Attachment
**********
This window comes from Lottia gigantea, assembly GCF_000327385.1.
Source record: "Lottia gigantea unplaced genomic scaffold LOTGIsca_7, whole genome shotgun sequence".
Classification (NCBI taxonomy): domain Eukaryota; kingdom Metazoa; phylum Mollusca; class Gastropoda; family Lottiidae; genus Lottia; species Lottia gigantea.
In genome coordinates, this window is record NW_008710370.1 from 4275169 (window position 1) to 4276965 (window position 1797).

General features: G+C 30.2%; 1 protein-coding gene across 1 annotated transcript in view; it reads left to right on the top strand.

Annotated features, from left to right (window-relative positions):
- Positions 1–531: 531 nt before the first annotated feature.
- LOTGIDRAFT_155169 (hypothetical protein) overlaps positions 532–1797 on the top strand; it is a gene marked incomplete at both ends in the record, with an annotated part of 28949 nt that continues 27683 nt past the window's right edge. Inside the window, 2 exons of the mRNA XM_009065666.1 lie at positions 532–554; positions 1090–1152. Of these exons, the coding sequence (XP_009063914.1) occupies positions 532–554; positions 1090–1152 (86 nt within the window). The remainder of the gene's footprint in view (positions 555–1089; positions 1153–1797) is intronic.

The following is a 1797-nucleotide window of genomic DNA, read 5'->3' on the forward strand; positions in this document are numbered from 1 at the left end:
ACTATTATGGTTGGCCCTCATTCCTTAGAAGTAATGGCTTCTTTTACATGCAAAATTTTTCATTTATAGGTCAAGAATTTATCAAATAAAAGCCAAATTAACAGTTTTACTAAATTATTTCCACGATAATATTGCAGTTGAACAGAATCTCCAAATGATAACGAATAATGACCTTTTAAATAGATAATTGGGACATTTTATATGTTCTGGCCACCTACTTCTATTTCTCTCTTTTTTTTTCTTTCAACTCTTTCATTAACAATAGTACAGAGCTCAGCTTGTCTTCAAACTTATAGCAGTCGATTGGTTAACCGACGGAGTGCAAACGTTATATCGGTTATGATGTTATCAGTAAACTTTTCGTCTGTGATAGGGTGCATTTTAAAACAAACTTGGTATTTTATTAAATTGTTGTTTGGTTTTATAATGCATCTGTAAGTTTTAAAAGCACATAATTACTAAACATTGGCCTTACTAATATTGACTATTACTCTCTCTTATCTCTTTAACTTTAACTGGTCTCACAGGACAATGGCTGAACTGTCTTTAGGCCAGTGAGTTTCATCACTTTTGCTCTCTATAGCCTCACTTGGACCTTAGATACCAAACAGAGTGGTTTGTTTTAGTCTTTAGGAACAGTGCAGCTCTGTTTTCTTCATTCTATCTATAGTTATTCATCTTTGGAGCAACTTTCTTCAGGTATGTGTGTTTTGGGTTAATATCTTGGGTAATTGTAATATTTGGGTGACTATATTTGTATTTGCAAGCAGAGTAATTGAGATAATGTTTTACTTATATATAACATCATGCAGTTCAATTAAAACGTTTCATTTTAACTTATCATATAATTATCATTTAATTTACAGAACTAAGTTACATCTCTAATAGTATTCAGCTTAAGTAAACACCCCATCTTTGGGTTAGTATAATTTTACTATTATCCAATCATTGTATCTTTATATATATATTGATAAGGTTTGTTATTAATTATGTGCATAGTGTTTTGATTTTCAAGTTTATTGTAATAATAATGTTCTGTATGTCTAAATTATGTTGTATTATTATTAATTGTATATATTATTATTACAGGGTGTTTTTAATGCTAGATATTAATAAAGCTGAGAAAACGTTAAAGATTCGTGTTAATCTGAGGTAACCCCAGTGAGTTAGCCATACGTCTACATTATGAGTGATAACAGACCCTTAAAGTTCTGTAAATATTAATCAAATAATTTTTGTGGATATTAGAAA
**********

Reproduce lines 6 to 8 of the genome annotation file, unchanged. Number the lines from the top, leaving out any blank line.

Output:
Annotated features, from left to right (window-relative positions):
- Positions 1–531: 531 nt before the first annotated feature.
- LOTGIDRAFT_155169 (hypothetical protein) overlaps positions 532–1797 on the top strand; it is a gene marked incomplete at both ends in the record, with an annotated part of 28949 nt that continues 27683 nt past the window's right edge. Inside the window, 2 exons of the mRNA XM_009065666.1 lie at positions 532–554; positions 1090–1152. Of these exons, the coding sequence (XP_009063914.1) occupies positions 532–554; positions 1090–1152 (86 nt within the window). The remainder of the gene's footprint in view (positions 555–1089; positions 1153–1797) is intronic.